History of Mozia

At the northwestern tip of Sicily, almost in front of Marsala, the sea forms a lagoon called Stagnone. The island of San Pantaleo, site of the Phoenician colony of Motya, stands in the middle of the lagoon.

The old city, founded in late VIII century B.C., met the typical requirements of many of the phoenician settlements: a little island close the coast surrounded by shallow sea, able to defend itself from hostile attacks and to offer a safe berthing for ships.

Mozia quickly became one of the most thriving phoenician colonies of the Mediterranean because it was an obliged transit point for trade routes to Spain, Sardinia and central Italy.


The Greek presence in Sicily caused wars that, with ups and downs, eventually led to the destruction of Mozia in 397 B.C. at the hands of Dionysus of Syracuse. After that, survivors moved to the Sicilian coast founding Lilybaeum, present-day Marsala.

The island didn’t remain entirely uninhabited as confirmed by the numerous archaeological evidence. 

The most significant findings of the archaeological excavations of Mozia are displayed in the little museum created therein by Giuseppe Whitaker, enthusiastic scholar of natural science, history and archaeology who bought the island in the early 1900s and carried out the first systemic studies.

The important impetus for knowledge and enhancement of archaeological heritage of Mozia, is due to this illustrious member of an English wealthy family with industries and trade in Sicily.


Discover Mozia

Click/tap on the points on the map to learn more

Map of the island

mappa Mozia
Museo WhitakerAbitato: Zona ATofetNecropoliZona industrialeCappiddazzuStrada MarinaPorta NordTorre orientaleFortificazioniCasa dei mosaiciCasermettaPorta SudKothonAbitato zona KZona industrialeAbitato zona centraleAbitato zona DAbitato zona BPorta di Nord OvestTempio del KothonAbitato zona E

Whitaker Museum

The museum of Mozia, entitled to Giuseppe Whitaker, is located in a building that was his residence on the island. It includes artifacts from historical Whitaker Collection and from the excavations carried out by the Superintendence of Western Sicily (later Superintendence of Trapani), La Sapienza university in Rome, University of Leeds, University of Palermo, the C.N.R. and University of Bologna.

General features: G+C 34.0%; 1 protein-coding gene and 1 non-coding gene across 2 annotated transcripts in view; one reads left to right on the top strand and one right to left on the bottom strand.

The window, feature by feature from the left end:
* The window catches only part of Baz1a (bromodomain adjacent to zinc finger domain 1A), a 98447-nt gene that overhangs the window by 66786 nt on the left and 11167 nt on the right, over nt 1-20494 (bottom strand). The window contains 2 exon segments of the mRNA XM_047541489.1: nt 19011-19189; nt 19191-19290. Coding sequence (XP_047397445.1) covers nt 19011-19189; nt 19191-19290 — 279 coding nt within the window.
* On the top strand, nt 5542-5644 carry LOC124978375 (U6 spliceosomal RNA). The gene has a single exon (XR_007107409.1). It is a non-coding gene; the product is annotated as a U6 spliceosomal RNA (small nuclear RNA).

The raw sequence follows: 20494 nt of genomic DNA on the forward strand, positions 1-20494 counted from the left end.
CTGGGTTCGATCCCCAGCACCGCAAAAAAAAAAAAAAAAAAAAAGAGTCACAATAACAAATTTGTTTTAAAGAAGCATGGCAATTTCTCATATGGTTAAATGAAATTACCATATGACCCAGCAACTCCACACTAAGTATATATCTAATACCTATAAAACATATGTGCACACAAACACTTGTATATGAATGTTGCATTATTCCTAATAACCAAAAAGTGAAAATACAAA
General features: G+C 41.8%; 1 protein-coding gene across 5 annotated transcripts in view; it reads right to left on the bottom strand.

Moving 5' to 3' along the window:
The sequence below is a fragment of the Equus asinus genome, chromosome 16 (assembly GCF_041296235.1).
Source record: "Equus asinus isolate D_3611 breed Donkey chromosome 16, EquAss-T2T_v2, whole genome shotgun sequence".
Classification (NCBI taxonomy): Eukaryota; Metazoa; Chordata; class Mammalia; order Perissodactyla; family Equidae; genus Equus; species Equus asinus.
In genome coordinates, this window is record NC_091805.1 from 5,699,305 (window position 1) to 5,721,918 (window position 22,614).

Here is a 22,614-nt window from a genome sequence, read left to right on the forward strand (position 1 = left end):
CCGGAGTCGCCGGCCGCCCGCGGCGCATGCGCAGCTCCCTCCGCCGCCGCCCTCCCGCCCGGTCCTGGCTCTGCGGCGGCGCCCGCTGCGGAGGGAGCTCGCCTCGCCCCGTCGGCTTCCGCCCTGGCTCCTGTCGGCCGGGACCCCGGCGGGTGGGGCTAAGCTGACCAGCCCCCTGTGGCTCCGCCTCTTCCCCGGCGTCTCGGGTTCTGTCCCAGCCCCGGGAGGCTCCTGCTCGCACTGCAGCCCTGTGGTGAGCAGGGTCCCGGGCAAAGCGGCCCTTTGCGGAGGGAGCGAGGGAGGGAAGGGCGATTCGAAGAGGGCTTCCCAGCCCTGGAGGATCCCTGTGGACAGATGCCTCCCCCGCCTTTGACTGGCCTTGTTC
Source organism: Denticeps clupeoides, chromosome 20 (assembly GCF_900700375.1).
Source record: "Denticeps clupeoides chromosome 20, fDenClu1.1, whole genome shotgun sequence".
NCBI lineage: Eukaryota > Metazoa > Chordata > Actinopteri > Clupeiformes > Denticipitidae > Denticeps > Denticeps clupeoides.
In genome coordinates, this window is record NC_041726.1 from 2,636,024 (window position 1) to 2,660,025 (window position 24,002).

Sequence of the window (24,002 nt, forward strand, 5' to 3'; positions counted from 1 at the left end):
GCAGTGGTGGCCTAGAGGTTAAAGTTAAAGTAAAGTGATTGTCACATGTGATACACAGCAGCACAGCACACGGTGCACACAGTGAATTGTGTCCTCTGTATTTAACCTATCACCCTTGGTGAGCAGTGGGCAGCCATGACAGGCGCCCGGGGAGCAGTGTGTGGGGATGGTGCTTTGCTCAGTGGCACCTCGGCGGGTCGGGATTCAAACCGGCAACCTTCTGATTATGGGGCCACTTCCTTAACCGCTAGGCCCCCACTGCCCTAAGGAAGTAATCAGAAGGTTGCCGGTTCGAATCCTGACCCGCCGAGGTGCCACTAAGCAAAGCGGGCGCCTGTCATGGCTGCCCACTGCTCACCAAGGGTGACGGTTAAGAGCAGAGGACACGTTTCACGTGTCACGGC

Residential area 'Zone A'

Large residential block of Mozia. Other three are located to the North, South and West. It’s called House of the amphorae because of the artifacts found there.


Open air sanctuary where the remains of human and animal sacrifices were placed (end of the VIII-IV cent. B.C.).


Incineration and inhumation in stone sarcophagi were both used (end of the VII-VI cent. B.C.)

Industrial area

District characterized by the presence of furnaces for the production of vases and possibly places for tanning and dyeing fabrics.


Large temple with a tripartite plan. The deity that was worshipped is unknown.

Sea Street

The street that across the Stagnone connected Mozia to the Sicilian coast started from the North Gate (VI-V cent. B.C.).

North Gate

Along with the South Gate, it was the main entrance to the city. It has two massive projecting bastions dated to V cent. B.C.

Eastern Tower

The staircase leans on a tower of the last phase of construction of fortifications (V cent. B.C.).


First ring of walls was built in the mid-sixth century B.C. Later it underwent restructuring and reinforcing, latest of them at the end of the V cent. B.C.

House of Mosaics

Residential complex characterized by a colonnaded portico with floor decorated with white and black pebble mosaic. Panels represent single animals.


Building leaned on one of the towers of the city wall.

South Gate

Building leaned on one of the towers of the city wall.


A water basin connected to the Temple and fed by freshwater springs.

Residential area 'Zone K'

The place where the statue of the Young man of Mozia was found, visible inside the Museum.

Industrial area

District characterized by the presence of furnaces for the production of vases and possibly places for tanning and dyeing fabrics.

Central residential area

Part of a street facing northwest-southeast is visible, bordered by several buildings, one of which has been interpreted as a possible sacred site.

Residential area ‘Zone D’

Residential block called House of the domestic sacellum, with a large dwelling characterized by the presence in the last period (IV cent. B.C.) of a small chapel (sacellum) and a bathroom.

Residential area ‘Zone B’

There is a northwest-southeast oriented street, lined with partially excavated buildings. The road artery, on step slopes towards the coast, is about five meters wide and can be dated to V cent. B.C.

Northwest Gate

Gate of the fortifications which is adjacent to a building possibly used as gatehouse and a small place of worship.

Temple of Kothon

Large temple building, surrounded by a circular wall, characterized by the presence of betyls erected in the courtyard.

Residential area ‘Zone E’

Three residential blocks, separated by two streets, were found in the ancient town of Mozia during the renovation of the modern building in 1995.